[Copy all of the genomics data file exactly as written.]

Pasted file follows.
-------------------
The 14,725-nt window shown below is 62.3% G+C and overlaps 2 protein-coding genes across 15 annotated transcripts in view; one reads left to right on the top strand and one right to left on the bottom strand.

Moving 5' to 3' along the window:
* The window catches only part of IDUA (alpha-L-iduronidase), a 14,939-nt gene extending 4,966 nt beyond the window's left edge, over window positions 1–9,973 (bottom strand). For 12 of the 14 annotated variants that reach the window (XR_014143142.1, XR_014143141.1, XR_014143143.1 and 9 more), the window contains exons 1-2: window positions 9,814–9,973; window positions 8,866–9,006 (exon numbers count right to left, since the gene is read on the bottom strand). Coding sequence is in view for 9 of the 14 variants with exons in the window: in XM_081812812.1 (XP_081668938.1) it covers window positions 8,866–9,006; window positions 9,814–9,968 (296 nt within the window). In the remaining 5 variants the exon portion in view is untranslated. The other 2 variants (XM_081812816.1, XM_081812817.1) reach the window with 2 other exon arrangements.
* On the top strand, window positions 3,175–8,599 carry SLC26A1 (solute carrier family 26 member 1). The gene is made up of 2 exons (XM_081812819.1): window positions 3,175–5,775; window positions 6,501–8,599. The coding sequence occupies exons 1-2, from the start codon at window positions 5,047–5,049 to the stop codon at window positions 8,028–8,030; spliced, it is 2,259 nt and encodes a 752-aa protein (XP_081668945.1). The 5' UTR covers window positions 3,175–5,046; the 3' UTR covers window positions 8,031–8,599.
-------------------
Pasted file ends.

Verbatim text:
The 14,725-nt window shown below is 62.3% G+C and overlaps 2 protein-coding genes across 15 annotated transcripts in view; one reads left to right on the top strand and one right to left on the bottom strand.

Moving 5' to 3' along the window:
* The window catches only part of IDUA (alpha-L-iduronidase), a 14,939-nt gene extending 4,966 nt beyond the window's left edge, over window positions 1–9,973 (bottom strand). For 12 of the 14 annotated variants that reach the window (XR_014143142.1, XR_014143141.1, XR_014143143.1 and 9 more), the window contains exons 1-2: window positions 9,814–9,973; window positions 8,866–9,006 (exon numbers count right to left, since the gene is read on the bottom strand). Coding sequence is in view for 9 of the 14 variants with exons in the window: in XM_081812812.1 (XP_081668938.1) it covers window positions 8,866–9,006; window positions 9,814–9,968 (296 nt within the window). In the remaining 5 variants the exon portion in view is untranslated. The other 2 variants (XM_081812816.1, XM_081812817.1) reach the window with 2 other exon arrangements.
* On the top strand, window positions 3,175–8,599 carry SLC26A1 (solute carrier family 26 member 1). The gene is made up of 2 exons (XM_081812819.1): window positions 3,175–5,775; window positions 6,501–8,599. The coding sequence occupies exons 1-2, from the start codon at window positions 5,047–5,049 to the stop codon at window positions 8,028–8,030; spliced, it is 2,259 nt and encodes a 752-aa protein (XP_081668945.1). The 5' UTR covers window positions 3,175–5,046; the 3' UTR covers window positions 8,031–8,599.